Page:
We’ve been curious about the Mate 30 Pro ever since Huawei unveiled it a couple of months ago. Imagine the anguish of having to wait a whole month before the test sets arrived in Singapore. Well, they finally did. And we got to fiddle around with a unit for two weeks to see if it lives up to the hype. Here’s how it went.
At first glance
Housing a 4,500mAh battery, a brand new Kirin 990 chipset, 8GB of RAM, 256GB of storage, and 6.53 inches of wraparound OLED screen, the Mate 30 Pro is a neat package. What catches the eye first are the four cameras at the back. They oddly make one think of a cyclops spider. That they are positioned at the centre makes for clean symmetry. Add to that the distinct lack of bezels and buttons (save for the single power button) and what you see is a ultra-sleek device.
Measuring 158.1mm by 73.1mm by 8.8mm, the Mate30 Pro is a bona fide phablet. But it sits quite comfortably on a regular-sized hand. Like many of the newer phones, the Mate30 Pro is primarily made of glass and metal. While this gives the phone its looks, it also makes it a tad slippery. Users are well advised to consider a case that gives them a better grip. The usual splash-and dust-resistant ratings are here as well.
The Mate 30 Pro’s camera array is a sight to behold. Its rear cameras consist of a SuperSensing Cine, 40MP + 40MP wide/ultra-wide and an 8MP telephoto camera. The front facing cameras, on the other hand, comprise a 32MP selfie camera and a 3D depth-sensing camera.
Choice is always a good thing, but the Mate 30 Pro raises the question of exactly when choices become excessive. The 30-times zoom function that’s available, for instance, is cool but has limited efficacy. Likewise, the ridiculously slow 7680fps slow-motion capture at 720p, which generates very admirable results under the right conditions and with the right variables, is mesmerising. But realistically, it is unlikely to see much use for most people after its novelty wears off.
The Mate30 Pro utilises an Android 10 operating system, which is overlaid with Huawei’s EMUI 10 skin, so it’s predictably as user-friendly as it gets. As the phone is made by Huawei, expect some of mainland China’s popular applications to be pre-installed. The Achilles’ heel here is the lack of access to Google Play and its apps, which results in less-than-ideal app support. AppGallery, Huawei’s equivalent of the Play Store, falls short when it comes to availability of the more common applications such as Whatsapp. Regardless, the Google Play app can still be installed by way of sideloading, though the process is not without risk and a fair amount of inconvenience.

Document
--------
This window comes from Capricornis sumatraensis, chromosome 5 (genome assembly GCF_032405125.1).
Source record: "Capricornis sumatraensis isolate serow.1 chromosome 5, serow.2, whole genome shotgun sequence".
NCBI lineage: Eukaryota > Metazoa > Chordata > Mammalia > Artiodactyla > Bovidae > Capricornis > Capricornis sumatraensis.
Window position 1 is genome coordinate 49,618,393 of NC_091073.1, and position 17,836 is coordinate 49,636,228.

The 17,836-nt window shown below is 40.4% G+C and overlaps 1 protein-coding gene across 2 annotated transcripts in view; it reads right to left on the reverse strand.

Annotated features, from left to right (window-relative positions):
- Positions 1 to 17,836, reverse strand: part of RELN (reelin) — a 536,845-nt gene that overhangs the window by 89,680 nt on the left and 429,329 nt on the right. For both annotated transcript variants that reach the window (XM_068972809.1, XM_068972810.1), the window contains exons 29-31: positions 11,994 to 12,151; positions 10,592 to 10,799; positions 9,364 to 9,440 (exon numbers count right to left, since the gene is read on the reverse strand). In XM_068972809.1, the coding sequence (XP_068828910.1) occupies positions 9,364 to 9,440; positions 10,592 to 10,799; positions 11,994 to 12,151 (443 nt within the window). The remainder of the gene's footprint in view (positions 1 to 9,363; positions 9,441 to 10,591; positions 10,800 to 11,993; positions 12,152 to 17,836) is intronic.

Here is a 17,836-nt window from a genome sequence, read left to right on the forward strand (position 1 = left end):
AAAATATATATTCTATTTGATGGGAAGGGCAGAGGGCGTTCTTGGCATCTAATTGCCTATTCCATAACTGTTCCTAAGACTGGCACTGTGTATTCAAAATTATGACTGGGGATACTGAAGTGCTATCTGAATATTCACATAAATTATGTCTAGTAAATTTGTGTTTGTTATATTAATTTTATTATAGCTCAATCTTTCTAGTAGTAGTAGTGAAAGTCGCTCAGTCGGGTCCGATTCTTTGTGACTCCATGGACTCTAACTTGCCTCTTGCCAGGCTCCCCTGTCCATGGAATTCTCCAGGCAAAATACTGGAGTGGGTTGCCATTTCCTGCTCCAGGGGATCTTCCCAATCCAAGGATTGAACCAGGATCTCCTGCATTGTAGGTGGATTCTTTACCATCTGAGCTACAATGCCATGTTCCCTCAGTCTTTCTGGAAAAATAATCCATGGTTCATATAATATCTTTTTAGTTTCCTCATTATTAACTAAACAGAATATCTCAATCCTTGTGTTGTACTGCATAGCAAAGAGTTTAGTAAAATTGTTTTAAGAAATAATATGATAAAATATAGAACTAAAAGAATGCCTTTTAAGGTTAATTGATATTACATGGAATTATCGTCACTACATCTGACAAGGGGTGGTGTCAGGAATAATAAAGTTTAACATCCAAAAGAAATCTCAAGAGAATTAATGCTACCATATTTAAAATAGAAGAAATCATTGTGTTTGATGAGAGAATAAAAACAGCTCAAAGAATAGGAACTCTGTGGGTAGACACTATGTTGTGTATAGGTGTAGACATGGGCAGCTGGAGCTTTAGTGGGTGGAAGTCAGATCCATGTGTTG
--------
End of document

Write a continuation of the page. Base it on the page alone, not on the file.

An issue with the lack of buttons is the phone’s perceived responsiveness. To adjust the volume on this phone, for instance, one must double tap on either side of the phone (where the volume buttons are normally located) to bring up the volume panel. This gesture is far from foolproof though. The phone occasionally interprets the double taps as a swiping motion and closes the app. While it’s not a deal-breaker, it is annoying. And we fail to see any tangible benefit over having physical rocker buttons for volume control.
Brandishing the aforementioned Kirin 990 chipset and 8GB of RAM, the Mate30 Pro excels in intensive tasks like gaming. We tried a few rounds each of Mobile Legends, Call of Duty and a random zombie-shooter game on the phone, and the phone’s performance was excellent. All the games ran smoothly and there were no noticeable frame drops.
The Mate 30 Pro has its pros and cons, like any other phone, but comes with a high degree of uncertainty given Huawei’s relationship with Google. This alone should be the deciding factor for anyone who’s considering the phone.
The Mate 30 Pro retails for $1,298.